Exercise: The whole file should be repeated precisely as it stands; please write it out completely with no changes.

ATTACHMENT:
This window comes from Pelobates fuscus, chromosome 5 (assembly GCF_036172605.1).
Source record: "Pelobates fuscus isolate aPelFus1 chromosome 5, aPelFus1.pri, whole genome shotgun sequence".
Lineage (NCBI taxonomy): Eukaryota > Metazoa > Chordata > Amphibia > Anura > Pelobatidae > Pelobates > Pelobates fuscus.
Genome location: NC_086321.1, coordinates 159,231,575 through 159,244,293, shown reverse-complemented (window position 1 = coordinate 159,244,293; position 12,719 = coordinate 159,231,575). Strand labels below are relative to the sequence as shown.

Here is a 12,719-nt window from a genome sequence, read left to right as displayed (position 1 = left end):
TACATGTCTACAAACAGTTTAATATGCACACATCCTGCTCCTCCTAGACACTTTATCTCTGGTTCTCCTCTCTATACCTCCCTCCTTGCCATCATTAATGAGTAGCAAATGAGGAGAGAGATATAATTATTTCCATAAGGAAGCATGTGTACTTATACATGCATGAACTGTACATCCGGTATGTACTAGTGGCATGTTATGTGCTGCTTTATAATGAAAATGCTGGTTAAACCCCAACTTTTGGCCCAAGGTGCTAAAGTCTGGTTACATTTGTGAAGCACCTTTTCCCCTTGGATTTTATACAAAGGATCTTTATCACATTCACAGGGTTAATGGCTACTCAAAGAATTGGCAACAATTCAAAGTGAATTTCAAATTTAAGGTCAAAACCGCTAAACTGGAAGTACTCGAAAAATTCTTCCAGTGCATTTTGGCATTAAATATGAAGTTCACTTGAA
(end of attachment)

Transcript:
This window comes from Pelobates fuscus, chromosome 5 (assembly GCF_036172605.1).
Source record: "Pelobates fuscus isolate aPelFus1 chromosome 5, aPelFus1.pri, whole genome shotgun sequence".
Lineage (NCBI taxonomy): Eukaryota > Metazoa > Chordata > Amphibia > Anura > Pelobatidae > Pelobates > Pelobates fuscus.
Genome location: NC_086321.1, coordinates 159,231,575 through 159,244,293, shown reverse-complemented (window position 1 = coordinate 159,244,293; position 12,719 = coordinate 159,231,575). Strand labels below are relative to the sequence as shown.

Here is a 12,719-nt window from a genome sequence, read left to right as displayed (position 1 = left end):
TACATGTCTACAAACAGTTTAATATGCACACATCCTGCTCCTCCTAGACACTTTATCTCTGGTTCTCCTCTCTATACCTCCCTCCTTGCCATCATTAATGAGTAGCAAATGAGGAGAGAGATATAATTATTTCCATAAGGAAGCATGTGTACTTATACATGCATGAACTGTACATCCGGTATGTACTAGTGGCATGTTATGTGCTGCTTTATAATGAAAATGCTGGTTAAACCCCAACTTTTGGCCCAAGGTGCTAAAGTCTGGTTACATTTGTGAAGCACCTTTTCCCCTTGGATTTTATACAAAGGATCTTTATCACATTCACAGGGTTAATGGCTACTCAAAGAATTGGCAACAATTCAAAGTGAATTTCAAATTTAAGGTCAAAACCGCTAAACTGGAAGTACTCGAAAAATTCTTCCAGTGCATTTTGGCATTAAATATGAAGTTCACTTGAA